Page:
35 nervous system.ppt by ert554898

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									35–1 Human Body Systems
The levels of organization in a
multicellular organism include:
•cells
•tissues
•organs
•organ systems
Every cell in the human body is both an
independent unit and an interdependent
part of a larger community—the entire
organism.
Cells

A cell is the basic unit of structure and
function in living things.
Individual cells in multicellular organisms
are specialized.
Specialized cells are suited to perform a
particular function.
Tissues

A group of cells that perform a
single function is called a tissue.
There are four basic types of
tissue in the human body:
epithelial, connective, nervous,
and muscle.
                             Organization of the
                             Body
Epithelial tissue includes glands and tissues that
cover interior and exterior body surfaces.
Connective tissue supports the body and
connects its parts.
Nervous tissue transmits nerve impulses through
the body.
Muscle tissue, along with bones, enables the
body to move.
Organs and Organ Systems
A group of different types of tissues that
work together to perform a single
function is called an organ.
A group of organs that perform closely
related functions is an organ system.
There are eleven organ systems in the
body.
Nervous System
Structures: Brain,
spinal cord, peripheral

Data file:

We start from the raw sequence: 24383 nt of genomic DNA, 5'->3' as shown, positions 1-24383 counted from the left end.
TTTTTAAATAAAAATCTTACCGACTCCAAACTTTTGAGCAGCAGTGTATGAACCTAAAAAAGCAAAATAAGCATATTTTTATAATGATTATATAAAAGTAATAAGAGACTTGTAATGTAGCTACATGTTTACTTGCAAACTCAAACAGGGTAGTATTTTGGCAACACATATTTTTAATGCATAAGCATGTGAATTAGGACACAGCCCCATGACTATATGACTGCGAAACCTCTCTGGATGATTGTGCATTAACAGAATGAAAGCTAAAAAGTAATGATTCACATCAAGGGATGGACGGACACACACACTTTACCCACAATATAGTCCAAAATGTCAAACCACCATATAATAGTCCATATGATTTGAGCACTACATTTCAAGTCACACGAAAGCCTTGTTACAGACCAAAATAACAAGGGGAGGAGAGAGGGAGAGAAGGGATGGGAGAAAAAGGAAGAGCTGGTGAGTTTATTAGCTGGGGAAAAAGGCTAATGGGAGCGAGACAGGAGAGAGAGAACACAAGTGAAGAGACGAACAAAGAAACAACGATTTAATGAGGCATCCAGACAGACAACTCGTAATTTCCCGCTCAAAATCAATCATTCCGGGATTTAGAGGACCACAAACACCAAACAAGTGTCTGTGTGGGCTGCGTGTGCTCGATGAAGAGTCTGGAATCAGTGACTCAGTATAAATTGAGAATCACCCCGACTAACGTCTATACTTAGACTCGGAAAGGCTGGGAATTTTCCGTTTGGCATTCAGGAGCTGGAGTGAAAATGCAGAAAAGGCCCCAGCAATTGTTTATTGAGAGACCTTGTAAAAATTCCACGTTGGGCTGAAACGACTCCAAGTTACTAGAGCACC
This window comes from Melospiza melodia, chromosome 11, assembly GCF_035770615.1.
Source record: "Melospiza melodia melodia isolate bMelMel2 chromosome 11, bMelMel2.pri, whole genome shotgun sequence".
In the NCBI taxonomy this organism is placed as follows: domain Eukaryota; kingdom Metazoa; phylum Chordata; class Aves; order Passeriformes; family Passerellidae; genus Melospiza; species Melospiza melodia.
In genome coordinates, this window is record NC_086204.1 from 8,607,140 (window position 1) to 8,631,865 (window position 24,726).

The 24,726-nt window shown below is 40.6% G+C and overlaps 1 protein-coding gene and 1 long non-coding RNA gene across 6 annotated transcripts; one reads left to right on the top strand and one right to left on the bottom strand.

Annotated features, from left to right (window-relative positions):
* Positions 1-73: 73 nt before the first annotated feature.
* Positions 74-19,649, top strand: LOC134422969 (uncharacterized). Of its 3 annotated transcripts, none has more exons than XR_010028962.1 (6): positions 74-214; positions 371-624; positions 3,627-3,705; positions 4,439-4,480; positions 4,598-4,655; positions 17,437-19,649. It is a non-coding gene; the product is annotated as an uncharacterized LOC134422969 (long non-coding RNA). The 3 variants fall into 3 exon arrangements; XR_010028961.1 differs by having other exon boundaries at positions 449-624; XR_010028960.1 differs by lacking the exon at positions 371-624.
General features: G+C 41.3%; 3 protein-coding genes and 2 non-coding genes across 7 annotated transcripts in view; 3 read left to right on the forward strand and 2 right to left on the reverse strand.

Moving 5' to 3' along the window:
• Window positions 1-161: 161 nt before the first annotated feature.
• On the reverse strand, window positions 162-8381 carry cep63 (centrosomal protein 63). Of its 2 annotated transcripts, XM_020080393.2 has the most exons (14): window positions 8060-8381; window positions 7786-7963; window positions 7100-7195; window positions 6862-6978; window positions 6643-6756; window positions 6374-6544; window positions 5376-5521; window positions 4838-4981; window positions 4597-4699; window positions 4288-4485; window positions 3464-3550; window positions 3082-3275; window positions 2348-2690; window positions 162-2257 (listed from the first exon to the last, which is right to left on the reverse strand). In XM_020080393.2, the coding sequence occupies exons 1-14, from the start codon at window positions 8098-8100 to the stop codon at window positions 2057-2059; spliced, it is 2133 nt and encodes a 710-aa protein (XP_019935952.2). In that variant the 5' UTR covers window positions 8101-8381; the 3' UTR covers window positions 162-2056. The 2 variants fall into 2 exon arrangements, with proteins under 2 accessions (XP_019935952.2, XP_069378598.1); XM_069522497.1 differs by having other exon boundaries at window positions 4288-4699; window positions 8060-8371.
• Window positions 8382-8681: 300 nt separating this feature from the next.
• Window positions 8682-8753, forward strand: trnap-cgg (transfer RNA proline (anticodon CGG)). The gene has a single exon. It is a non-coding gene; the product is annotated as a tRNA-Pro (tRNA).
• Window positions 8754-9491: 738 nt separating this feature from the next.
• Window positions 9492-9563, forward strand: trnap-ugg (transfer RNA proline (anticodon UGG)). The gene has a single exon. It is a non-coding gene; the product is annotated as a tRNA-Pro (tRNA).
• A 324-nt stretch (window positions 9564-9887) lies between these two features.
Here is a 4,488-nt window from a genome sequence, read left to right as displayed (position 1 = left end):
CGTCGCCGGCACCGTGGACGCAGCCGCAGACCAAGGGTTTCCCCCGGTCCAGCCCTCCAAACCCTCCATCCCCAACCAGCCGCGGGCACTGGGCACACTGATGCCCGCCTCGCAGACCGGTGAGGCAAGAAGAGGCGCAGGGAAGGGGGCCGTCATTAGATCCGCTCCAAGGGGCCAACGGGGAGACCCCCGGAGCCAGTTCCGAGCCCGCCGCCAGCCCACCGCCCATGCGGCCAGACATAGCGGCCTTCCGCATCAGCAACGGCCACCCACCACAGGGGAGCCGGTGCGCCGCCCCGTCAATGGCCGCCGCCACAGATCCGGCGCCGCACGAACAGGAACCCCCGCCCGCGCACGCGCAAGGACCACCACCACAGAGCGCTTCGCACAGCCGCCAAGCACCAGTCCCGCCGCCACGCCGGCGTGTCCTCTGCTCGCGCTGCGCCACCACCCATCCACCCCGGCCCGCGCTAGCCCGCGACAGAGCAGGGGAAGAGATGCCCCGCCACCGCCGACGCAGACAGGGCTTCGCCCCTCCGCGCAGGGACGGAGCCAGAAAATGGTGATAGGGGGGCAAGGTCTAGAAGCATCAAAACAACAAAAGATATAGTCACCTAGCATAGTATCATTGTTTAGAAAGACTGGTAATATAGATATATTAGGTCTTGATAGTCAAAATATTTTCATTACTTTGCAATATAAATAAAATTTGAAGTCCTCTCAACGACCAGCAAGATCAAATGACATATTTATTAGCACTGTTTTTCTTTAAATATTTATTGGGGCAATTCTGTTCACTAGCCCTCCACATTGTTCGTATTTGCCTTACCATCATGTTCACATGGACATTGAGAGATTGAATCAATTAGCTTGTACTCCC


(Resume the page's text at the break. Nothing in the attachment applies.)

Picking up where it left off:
nerves
Function: Recognizes
and coordinates the
body’s response to
changes in its internal
and external
environments
Integumentary System
Structures: Skin, hair,
nails, sweat and oil
glands
Function: Serves as a
barrier against infection
and injury; helps to
regulate body
temperature; provides
protection against
ultraviolet radiation from
the sun
Skeletal System
Structures: Bones,
cartilage, ligaments,
tendons
Function: Supports the
body; protects internal
organs; allows
movement; stores
mineral reserves;
provides a site for
blood cell formation
Muscular System
Structures: Skeletal
muscle, smooth muscle,
cardiac muscle
Function: Works with
skeletal system to
produce voluntary
movement; helps to
circulate blood and move
food through the digestive
system
Circulatory System
Structures: Heart, blood
vessels, blood
Function: Brings
oxygen, nutrients, and
hormones to cells;
fights infection;
removes cell wastes;
helps to regulate body
temperature
Respiratory System
Structures: Nose,
pharynx, larynx,
trachea, bronchi,
bronchioles, lungs
Function: Provides
oxygen needed for
cellular respiration and
removes excess carbon
dioxide from the body
Digestive System
Structures: Mouth,
pharynx, esophagus,
stomach, small and
large intestines, rectum
Function: Converts
food into simpler
molecules that can be
used by the cells of the
body; absorbs food;
eliminates wastes
Excretory System
Structures: Skin, lungs,
kidneys, ureters,
urinary bladder, urethra
Function: Eliminates
waste products from
the body in ways that
maintain homeostasis
Endocrine System
Structures: Hypothalamus,
pituitary, thyroid, parathyroid,
adrenals, pancreas, ovaries (in
females), testes (in males)

               growth,
Function: Controls
development and
metabolism; maintains
homeostasis
Reproductive System
Structures: Testes,
epididymis, vas
deferens, urethra, and
penis (in males),
ovaries, Fallopian tubes,
uterus, vagina (in
females)
Function: Produces
reproductive cells; in
females, nurtures and
protects developing
embryo